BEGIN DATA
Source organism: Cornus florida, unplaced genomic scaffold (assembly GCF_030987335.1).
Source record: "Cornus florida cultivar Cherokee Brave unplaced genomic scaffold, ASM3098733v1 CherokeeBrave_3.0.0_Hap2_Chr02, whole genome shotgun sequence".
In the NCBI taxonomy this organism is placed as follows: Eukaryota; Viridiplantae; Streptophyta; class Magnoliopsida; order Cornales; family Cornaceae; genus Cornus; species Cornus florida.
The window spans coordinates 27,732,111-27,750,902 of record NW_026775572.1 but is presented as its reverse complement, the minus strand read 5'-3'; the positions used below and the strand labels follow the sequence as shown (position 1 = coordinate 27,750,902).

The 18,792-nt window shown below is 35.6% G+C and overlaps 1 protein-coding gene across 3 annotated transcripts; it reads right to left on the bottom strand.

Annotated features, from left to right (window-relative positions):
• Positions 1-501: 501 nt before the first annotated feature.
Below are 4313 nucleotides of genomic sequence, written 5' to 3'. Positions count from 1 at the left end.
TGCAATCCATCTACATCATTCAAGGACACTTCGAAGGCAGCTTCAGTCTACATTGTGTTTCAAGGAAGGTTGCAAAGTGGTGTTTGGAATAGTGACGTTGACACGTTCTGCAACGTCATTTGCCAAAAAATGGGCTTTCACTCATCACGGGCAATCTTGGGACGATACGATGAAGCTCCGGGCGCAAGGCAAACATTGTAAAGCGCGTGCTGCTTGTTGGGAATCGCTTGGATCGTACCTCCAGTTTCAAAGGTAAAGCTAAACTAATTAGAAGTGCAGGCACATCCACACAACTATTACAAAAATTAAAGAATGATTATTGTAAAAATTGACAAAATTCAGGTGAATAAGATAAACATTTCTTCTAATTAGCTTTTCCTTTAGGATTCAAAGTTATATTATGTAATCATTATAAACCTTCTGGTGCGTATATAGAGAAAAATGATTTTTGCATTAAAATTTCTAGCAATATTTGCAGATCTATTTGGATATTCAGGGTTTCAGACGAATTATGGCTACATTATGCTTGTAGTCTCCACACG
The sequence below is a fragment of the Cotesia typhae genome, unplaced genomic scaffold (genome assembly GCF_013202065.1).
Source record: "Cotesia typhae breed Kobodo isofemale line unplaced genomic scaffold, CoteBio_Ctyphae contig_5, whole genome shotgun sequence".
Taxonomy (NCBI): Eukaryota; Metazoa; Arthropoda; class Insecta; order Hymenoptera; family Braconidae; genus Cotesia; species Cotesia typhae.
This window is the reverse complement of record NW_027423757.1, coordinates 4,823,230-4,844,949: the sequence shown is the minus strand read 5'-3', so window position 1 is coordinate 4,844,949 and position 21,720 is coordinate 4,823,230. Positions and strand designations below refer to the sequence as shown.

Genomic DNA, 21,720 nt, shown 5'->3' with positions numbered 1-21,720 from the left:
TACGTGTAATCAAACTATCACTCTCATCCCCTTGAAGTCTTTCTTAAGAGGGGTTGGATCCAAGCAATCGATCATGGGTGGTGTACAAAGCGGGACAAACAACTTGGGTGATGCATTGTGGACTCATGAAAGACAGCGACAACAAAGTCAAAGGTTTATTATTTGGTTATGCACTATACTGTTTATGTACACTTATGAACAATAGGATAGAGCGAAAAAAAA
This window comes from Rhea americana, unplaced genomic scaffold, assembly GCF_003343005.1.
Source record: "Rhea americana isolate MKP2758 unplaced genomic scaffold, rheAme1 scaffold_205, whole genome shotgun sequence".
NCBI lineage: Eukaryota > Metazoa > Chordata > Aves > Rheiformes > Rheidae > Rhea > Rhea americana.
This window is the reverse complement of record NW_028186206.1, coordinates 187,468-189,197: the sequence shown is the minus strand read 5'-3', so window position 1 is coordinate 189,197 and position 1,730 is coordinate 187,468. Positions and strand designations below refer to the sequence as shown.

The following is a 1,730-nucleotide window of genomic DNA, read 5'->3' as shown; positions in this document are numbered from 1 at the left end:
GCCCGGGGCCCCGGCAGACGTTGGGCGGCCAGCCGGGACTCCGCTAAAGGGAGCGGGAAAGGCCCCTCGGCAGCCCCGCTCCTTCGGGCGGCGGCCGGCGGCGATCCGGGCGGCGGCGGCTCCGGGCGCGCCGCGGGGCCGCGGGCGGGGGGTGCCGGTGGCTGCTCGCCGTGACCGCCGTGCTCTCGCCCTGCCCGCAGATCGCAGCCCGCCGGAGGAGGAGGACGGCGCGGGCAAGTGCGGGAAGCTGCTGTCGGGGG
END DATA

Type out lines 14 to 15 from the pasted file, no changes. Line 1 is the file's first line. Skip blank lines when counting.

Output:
Genomic DNA, 21,720 nt, shown 5'->3' with positions numbered 1-21,720 from the left:
TACGTGTAATCAAACTATCACTCTCATCCCCTTGAAGTCTTTCTTAAGAGGGGTTGGATCCAAGCAATCGATCATGGGTGGTGTACAAAGCGGGACAAACAACTTGGGTGATGCATTGTGGACTCATGAAAGACAGCGACAACAAAGTCAAAGGTTTATTATTTGGTTATGCACTATACTGTTTATGTACACTTATGAACAATAGGATAGAGCGAAAAAAAA